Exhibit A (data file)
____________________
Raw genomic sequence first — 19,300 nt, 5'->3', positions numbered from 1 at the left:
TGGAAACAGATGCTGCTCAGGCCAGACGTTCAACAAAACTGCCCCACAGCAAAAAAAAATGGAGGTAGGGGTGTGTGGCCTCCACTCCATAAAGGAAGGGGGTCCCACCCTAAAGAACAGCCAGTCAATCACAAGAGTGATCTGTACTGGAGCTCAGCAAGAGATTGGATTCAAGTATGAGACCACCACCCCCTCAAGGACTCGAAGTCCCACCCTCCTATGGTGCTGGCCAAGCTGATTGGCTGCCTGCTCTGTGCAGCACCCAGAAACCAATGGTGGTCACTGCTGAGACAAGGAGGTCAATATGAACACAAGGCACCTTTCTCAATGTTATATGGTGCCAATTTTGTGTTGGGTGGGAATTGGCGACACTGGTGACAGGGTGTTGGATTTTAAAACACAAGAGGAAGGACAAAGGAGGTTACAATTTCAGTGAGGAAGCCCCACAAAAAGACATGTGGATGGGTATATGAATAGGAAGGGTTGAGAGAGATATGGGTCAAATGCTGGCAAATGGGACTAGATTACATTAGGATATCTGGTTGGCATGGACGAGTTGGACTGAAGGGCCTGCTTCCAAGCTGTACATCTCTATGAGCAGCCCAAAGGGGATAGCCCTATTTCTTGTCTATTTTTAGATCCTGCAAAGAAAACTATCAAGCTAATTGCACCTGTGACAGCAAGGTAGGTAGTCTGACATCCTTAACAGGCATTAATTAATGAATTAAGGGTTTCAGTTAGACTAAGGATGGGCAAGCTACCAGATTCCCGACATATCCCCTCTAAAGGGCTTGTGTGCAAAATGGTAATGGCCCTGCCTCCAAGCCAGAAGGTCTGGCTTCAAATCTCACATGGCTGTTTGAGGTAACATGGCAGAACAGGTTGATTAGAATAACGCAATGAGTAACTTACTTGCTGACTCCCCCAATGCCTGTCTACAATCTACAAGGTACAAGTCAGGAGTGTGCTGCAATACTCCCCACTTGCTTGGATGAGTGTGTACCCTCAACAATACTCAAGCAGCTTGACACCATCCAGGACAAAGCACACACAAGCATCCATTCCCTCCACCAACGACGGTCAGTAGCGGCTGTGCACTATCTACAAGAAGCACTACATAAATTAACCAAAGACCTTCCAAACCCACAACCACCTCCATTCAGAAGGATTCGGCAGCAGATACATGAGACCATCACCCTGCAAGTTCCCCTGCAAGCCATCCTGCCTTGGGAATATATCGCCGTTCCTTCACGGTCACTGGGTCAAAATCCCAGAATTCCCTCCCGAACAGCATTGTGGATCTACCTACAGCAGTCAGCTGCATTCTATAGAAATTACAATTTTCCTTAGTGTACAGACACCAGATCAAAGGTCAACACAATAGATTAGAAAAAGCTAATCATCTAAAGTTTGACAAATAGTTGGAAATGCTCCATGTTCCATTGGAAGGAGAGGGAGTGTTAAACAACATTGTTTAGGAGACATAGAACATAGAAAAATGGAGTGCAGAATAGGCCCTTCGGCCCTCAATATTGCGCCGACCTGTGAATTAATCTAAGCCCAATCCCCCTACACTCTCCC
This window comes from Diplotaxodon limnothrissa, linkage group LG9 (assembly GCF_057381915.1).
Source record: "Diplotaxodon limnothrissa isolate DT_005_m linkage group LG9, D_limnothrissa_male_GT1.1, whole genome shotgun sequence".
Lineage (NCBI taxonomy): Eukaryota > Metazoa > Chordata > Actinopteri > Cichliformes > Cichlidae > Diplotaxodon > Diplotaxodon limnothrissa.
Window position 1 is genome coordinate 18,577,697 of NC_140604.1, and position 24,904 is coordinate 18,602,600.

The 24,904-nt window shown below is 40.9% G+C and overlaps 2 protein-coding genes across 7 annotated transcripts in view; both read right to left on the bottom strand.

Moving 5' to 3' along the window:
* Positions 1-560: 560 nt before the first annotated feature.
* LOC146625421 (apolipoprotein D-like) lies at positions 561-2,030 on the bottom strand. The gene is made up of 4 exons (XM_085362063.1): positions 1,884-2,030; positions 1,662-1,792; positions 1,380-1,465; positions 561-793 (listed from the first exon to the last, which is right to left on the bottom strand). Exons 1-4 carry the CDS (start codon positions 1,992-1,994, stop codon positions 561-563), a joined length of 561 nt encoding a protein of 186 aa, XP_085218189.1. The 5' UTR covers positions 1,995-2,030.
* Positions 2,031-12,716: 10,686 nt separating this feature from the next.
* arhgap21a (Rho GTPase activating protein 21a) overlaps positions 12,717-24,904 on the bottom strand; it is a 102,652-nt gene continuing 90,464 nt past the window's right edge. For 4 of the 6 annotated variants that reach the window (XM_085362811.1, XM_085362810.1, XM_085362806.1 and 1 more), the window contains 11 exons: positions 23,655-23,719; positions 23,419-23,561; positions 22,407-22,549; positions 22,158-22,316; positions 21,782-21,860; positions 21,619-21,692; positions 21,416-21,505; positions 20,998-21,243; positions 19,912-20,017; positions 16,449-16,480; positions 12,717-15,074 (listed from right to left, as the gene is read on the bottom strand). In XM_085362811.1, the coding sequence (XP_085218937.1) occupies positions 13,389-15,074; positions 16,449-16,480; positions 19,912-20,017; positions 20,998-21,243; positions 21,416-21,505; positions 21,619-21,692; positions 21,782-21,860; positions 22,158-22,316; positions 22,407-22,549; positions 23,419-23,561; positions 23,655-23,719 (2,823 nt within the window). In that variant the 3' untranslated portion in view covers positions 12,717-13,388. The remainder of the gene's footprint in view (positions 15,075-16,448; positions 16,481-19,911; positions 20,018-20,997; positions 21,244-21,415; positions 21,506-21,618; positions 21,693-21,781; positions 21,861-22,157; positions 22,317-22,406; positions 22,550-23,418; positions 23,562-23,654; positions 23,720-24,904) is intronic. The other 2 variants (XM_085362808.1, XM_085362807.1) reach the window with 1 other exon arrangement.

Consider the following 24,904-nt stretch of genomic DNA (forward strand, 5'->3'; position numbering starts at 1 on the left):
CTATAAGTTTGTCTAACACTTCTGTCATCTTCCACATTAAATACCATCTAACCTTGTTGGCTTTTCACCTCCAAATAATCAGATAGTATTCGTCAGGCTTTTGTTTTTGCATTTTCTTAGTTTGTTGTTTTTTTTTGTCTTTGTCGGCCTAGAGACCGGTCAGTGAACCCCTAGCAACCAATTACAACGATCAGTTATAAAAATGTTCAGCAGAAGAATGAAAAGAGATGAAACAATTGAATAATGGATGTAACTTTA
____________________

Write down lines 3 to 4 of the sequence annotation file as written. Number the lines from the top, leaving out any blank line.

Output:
This window comes from Diplotaxodon limnothrissa, linkage group LG9 (assembly GCF_057381915.1).
Source record: "Diplotaxodon limnothrissa isolate DT_005_m linkage group LG9, D_limnothrissa_male_GT1.1, whole genome shotgun sequence".